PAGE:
I think I prefer your viewpoint from last year, Mr. Sentimental:
Then it's not Fleming's Bond; despite all of his prejudices and frailties, he was a deeply romantic, chivalric, and yes, sentimental man. I could never see him treat Mathis in such an expedient and ruthless manner.
I completely disagree; the two examples you cite are completely unrelated. When Quarrel was immolated by Dr No's Dragon Tank, Bond was captured immediately, and therefore there was no time for covering his tracks by hiding him out of clear view. When Bey was murdered, there was no incrimination involved whatsoever, so hiding his body would have been unnecessary.
The truth is, something like this has never really happened in the franchise before; Bond being planted with the beaten, unconscious body of an ally, who is then shot by police, who are disposed of by Bond, who then comforts the ally until he dies, then plants his body in a skip and steals his wallet, to make it look like a robbery and keep him out of the bloody street, as a mark of respect. As it was a pretty grubby ally, there wouldn't be any nicer alternatives to a skip/dumpster, and keeping him on the street would be a bad move.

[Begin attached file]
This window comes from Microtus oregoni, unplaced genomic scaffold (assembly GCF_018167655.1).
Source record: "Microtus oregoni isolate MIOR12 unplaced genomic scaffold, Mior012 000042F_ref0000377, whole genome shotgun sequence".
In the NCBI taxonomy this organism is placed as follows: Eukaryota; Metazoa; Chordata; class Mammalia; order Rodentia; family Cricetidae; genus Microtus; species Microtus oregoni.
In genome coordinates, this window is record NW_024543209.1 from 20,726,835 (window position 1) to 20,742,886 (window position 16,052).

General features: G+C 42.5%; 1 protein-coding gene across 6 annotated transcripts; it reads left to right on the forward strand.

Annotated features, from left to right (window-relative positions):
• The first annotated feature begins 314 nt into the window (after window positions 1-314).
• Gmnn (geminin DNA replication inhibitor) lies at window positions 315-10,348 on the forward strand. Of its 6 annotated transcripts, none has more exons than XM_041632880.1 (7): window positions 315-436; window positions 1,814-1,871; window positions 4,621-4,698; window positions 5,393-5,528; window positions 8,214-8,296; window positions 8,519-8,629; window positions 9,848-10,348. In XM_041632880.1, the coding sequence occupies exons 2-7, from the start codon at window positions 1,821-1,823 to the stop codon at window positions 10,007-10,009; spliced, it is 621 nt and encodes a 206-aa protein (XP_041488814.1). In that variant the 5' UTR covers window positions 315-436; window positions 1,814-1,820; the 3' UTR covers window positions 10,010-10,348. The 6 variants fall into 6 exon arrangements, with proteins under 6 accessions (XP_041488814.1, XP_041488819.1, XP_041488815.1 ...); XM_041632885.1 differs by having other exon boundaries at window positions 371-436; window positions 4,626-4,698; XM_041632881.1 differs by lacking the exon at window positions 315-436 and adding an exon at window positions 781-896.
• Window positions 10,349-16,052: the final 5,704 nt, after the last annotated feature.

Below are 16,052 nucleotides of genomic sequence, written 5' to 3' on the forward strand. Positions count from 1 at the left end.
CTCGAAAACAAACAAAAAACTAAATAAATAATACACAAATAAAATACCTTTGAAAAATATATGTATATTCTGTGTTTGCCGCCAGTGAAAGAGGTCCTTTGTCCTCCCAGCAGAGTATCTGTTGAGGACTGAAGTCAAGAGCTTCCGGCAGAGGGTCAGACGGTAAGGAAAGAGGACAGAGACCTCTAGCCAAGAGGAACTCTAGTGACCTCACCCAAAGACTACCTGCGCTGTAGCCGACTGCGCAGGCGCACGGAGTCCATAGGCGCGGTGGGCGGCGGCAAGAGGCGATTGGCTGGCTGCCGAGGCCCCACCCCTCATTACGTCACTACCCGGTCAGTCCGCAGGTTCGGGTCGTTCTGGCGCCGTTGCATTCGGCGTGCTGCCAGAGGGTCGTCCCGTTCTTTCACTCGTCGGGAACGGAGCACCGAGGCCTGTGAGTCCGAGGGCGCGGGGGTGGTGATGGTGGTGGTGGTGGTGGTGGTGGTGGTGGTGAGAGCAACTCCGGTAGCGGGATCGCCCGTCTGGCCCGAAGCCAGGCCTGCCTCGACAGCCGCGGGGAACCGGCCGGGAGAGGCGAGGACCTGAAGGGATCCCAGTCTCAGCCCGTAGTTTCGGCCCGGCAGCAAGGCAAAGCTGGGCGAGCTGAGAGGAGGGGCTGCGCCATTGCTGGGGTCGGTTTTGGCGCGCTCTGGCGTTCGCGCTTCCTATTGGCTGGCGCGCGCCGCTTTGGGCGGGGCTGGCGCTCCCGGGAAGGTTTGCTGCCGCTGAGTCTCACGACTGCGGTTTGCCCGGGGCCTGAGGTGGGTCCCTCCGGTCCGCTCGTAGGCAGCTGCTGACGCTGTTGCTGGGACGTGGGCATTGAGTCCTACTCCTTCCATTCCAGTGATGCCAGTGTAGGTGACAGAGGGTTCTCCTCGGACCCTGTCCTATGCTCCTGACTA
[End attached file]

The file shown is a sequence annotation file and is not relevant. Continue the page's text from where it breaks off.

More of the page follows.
Also, the motif of bodies being placed in car-boots adds a meta-narrative to the two-film story arc (Mathis getting Obanno and his henchman placed in Le Chiffre's heavy's car boot; Mr. White being dumped in the boot of Bond's Aston Martin; Mathis being planted in Bond's car boot; and Greene being shoved into his own car boot by Bond). You could say it symbolises the hard reality of the world of espionage; never knowing who will be placed next in the dreaded boot/coffin.